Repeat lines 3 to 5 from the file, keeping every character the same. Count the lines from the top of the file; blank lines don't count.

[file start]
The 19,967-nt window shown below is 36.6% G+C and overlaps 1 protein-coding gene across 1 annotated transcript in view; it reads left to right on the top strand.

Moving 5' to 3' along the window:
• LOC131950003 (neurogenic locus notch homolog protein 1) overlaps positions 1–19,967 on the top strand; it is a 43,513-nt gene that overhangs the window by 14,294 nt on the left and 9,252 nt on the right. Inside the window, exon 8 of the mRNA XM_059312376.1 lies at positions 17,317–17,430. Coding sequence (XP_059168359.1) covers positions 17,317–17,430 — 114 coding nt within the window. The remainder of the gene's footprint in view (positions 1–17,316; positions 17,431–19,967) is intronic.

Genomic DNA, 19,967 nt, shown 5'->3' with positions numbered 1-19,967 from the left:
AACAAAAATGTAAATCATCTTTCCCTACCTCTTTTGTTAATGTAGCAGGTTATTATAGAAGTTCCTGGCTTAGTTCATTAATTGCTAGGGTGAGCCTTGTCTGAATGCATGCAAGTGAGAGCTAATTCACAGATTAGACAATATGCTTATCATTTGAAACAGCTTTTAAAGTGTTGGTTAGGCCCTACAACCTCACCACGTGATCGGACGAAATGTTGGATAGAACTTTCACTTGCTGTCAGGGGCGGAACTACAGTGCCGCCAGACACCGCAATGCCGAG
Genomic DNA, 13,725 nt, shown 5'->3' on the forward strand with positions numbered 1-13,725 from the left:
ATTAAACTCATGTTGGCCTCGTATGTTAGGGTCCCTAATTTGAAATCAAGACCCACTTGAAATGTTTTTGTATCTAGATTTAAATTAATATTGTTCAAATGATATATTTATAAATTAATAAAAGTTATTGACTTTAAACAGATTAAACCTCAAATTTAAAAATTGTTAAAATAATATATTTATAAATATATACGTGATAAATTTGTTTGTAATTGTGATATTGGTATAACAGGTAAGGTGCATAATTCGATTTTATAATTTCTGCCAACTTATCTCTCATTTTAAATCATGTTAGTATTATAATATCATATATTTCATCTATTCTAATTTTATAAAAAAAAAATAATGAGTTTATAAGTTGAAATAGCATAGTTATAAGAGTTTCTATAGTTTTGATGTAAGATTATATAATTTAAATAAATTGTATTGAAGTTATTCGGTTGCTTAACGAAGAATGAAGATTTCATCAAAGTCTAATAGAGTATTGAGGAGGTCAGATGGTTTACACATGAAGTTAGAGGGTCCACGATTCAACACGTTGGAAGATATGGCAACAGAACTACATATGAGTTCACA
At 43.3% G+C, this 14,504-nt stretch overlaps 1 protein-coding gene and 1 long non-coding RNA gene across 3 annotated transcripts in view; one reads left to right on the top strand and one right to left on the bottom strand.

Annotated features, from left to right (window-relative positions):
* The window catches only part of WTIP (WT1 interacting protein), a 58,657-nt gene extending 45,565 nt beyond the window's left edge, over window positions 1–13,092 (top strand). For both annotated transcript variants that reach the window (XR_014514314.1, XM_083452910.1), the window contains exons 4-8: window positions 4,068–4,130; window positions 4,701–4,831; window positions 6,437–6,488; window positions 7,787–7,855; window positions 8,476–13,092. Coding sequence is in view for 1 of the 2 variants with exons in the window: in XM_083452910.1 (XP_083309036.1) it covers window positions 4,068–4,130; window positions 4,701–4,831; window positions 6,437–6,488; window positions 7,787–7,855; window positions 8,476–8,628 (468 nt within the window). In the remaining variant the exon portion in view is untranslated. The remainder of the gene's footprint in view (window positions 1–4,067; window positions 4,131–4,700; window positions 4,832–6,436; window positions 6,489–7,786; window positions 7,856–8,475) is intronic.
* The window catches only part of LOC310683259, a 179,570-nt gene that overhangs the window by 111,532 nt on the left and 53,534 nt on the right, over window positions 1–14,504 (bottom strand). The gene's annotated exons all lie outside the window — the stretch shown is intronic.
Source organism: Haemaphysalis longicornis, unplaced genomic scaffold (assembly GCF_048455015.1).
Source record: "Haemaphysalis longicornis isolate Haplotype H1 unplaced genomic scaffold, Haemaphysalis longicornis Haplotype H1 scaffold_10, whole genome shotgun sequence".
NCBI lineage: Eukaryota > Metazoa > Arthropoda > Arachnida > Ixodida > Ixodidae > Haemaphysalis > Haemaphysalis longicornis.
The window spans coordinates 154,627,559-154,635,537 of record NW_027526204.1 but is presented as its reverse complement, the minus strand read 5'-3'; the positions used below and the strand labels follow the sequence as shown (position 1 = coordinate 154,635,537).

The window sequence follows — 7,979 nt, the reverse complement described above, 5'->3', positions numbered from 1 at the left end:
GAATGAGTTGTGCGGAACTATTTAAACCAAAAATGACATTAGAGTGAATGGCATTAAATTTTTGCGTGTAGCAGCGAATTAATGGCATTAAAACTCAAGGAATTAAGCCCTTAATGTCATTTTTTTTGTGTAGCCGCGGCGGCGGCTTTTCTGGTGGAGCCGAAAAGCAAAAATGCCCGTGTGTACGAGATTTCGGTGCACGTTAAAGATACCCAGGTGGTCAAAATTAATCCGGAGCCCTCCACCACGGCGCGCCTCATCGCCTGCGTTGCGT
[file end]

• LOC131950003 (neurogenic locus notch homolog protein 1) overlaps positions 1–19,967 on the top strand; it is a 43,513-nt gene that overhangs the window by 14,294 nt on the left and 9,252 nt on the right. Inside the window, exon 8 of the mRNA XM_059312376.1 lies at positions 17,317–17,430. Coding sequence (XP_059168359.1) covers positions 17,317–17,430 — 114 coding nt within the window. The remainder of the gene's footprint in view (positions 1–17,316; positions 17,431–19,967) is intronic.

Genomic DNA, 19,967 nt, shown 5'->3' with positions numbered 1-19,967 from the left:
AACAAAAATGTAAATCATCTTTCCCTACCTCTTTTGTTAATGTAGCAGGTTATTATAGAAGTTCCTGGCTTAGTTCATTAATTGCTAGGGTGAGCCTTGTCTGAATGCATGCAAGTGAGAGCTAATTCACAGATTAGACAATATGCTTATCATTTGAAACAGCTTTTAAAGTGTTGGTTAGGCCCTACAACCTCACCACGTGATCGGACGAAATGTTGGATAGAACTTTCACTTGCTGTCAGGGGCGGAACTACAGTGCCGCCAGACACCGCAATGCCGAG